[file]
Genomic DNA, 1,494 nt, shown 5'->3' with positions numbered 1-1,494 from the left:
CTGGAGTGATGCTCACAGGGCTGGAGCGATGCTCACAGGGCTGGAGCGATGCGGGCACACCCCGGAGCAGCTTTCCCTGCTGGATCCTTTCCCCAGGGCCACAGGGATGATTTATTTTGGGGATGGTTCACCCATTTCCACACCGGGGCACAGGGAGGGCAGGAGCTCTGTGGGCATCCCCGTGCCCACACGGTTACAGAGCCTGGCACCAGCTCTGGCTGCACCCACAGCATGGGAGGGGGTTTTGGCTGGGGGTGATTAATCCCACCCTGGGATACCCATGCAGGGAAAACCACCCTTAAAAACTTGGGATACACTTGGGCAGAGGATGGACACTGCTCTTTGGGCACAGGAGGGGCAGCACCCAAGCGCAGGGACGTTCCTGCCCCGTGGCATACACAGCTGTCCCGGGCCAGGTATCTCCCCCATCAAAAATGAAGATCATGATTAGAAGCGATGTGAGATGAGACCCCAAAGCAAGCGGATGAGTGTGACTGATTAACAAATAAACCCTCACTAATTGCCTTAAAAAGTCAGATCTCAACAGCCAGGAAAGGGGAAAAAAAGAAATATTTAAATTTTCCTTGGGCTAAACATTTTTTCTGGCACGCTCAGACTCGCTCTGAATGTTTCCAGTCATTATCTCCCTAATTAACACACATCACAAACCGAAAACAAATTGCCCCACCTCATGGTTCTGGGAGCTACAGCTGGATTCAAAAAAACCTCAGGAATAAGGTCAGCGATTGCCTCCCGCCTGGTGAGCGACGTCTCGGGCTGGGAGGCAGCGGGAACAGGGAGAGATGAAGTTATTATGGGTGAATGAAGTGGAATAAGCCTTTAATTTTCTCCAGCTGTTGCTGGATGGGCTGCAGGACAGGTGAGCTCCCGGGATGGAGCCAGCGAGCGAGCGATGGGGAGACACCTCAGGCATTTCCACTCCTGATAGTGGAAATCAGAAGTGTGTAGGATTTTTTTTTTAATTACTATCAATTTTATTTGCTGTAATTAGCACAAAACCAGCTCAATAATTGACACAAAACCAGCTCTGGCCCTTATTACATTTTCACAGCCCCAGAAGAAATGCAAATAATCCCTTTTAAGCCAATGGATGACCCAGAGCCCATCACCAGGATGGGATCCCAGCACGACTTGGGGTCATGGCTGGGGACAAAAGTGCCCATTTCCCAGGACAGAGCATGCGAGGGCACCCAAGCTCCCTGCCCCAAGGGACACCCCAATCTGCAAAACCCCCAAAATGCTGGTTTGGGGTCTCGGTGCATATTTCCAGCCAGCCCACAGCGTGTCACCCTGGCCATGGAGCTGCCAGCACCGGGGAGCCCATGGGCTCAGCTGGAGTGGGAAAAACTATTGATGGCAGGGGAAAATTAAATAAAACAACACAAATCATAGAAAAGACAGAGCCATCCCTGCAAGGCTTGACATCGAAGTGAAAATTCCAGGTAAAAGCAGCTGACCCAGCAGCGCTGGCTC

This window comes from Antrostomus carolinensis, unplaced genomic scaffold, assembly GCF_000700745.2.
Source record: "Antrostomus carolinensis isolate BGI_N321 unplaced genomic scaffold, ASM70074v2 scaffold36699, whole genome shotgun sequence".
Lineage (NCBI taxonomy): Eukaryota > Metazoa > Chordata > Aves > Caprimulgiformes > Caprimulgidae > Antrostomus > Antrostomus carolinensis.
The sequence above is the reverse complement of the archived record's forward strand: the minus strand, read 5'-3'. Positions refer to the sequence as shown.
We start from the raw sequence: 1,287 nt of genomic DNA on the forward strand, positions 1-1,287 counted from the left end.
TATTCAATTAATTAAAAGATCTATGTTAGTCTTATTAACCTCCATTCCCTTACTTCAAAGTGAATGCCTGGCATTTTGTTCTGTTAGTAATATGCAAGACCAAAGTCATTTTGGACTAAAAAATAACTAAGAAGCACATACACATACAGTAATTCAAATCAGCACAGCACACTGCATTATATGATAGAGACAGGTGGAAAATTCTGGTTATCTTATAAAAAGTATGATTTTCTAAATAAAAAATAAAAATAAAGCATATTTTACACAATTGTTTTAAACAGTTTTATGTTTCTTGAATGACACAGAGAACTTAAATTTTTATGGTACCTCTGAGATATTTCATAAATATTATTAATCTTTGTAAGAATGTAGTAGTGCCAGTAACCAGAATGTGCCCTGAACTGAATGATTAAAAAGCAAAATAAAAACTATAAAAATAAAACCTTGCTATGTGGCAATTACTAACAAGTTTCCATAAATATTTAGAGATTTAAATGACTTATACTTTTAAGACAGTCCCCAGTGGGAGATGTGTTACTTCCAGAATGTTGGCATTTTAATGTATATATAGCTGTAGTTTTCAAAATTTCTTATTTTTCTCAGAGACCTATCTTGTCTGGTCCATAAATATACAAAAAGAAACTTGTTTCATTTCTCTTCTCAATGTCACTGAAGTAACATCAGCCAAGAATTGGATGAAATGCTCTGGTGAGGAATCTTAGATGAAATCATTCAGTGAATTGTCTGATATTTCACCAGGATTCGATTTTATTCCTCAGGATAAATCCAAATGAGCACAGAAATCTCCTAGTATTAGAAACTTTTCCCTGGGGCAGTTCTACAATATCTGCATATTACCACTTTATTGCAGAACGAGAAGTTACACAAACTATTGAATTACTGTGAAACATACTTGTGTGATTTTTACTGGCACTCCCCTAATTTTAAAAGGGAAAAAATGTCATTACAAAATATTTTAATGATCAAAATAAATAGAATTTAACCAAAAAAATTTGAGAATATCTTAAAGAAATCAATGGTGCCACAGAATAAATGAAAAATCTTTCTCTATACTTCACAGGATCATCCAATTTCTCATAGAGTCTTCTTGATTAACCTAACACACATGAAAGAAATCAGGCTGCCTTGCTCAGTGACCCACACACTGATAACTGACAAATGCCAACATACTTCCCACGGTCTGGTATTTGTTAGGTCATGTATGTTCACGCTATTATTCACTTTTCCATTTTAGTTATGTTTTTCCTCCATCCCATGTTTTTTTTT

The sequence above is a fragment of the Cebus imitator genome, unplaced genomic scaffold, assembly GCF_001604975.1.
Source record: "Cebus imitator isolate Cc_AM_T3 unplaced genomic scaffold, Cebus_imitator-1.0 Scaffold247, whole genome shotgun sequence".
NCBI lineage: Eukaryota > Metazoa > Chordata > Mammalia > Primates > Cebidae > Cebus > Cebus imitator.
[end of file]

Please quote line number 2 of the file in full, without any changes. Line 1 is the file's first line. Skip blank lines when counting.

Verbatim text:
CTGGAGTGATGCTCACAGGGCTGGAGCGATGCTCACAGGGCTGGAGCGATGCGGGCACACCCCGGAGCAGCTTTCCCTGCTGGATCCTTTCCCCAGGGCCACAGGGATGATTTATTTTGGGGATGGTTCACCCATTTCCACACCGGGGCACAGGGAGGGCAGGAGCTCTGTGGGCATCCCCGTGCCCACACGGTTACAGAGCCTGGCACCAGCTCTGGCTGCACCCACAGCATGGGAGGGGGTTTTGGCTGGGGGTGATTAATCCCACCCTGGGATACCCATGCAGGGAAAACCACCCTTAAAAACTTGGGATACACTTGGGCAGAGGATGGACACTGCTCTTTGGGCACAGGAGGGGCAGCACCCAAGCGCAGGGACGTTCCTGCCCCGTGGCATACACAGCTGTCCCGGGCCAGGTATCTCCCCCATCAAAAATGAAGATCATGATTAGAAGCGATGTGAGATGAGACCCCAAAGCAAGCGGATGAGTGTGACTGATTAACAAATAAACCCTCACTAATTGCCTTAAAAAGTCAGATCTCAACAGCCAGGAAAGGGGAAAAAAAGAAATATTTAAATTTTCCTTGGGCTAAACATTTTTTCTGGCACGCTCAGACTCGCTCTGAATGTTTCCAGTCATTATCTCCCTAATTAACACACATCACAAACCGAAAACAAATTGCCCCACCTCATGGTTCTGGGAGCTACAGCTGGATTCAAAAAAACCTCAGGAATAAGGTCAGCGATTGCCTCCCGCCTGGTGAGCGACGTCTCGGGCTGGGAGGCAGCGGGAACAGGGAGAGATGAAGTTATTATGGGTGAATGAAGTGGAATAAGCCTTTAATTTTCTCCAGCTGTTGCTGGATGGGCTGCAGGACAGGTGAGCTCCCGGGATGGAGCCAGCGAGCGAGCGATGGGGAGACACCTCAGGCATTTCCACTCCTGATAGTGGAAATCAGAAGTGTGTAGGATTTTTTTTTTAATTACTATCAATTTTATTTGCTGTAATTAGCACAAAACCAGCTCAATAATTGACACAAAACCAGCTCTGGCCCTTATTACATTTTCACAGCCCCAGAAGAAATGCAAATAATCCCTTTTAAGCCAATGGATGACCCAGAGCCCATCACCAGGATGGGATCCCAGCACGACTTGGGGTCATGGCTGGGGACAAAAGTGCCCATTTCCCAGGACAGAGCATGCGAGGGCACCCAAGCTCCCTGCCCCAAGGGACACCCCAATCTGCAAAACCCCCAAAATGCTGGTTTGGGGTCTCGGTGCATATTTCCAGCCAGCCCACAGCGTGTCACCCTGGCCATGGAGCTGCCAGCACCGGGGAGCCCATGGGCTCAGCTGGAGTGGGAAAAACTATTGATGGCAGGGGAAAATTAAATAAAACAACACAAATCATAGAAAAGACAGAGCCATCCCTGCAAGGCTTGACATCGAAGTGAAAATTCCAGGTAAAAGCAGCTGACCCAGCAGCGCTGGCTC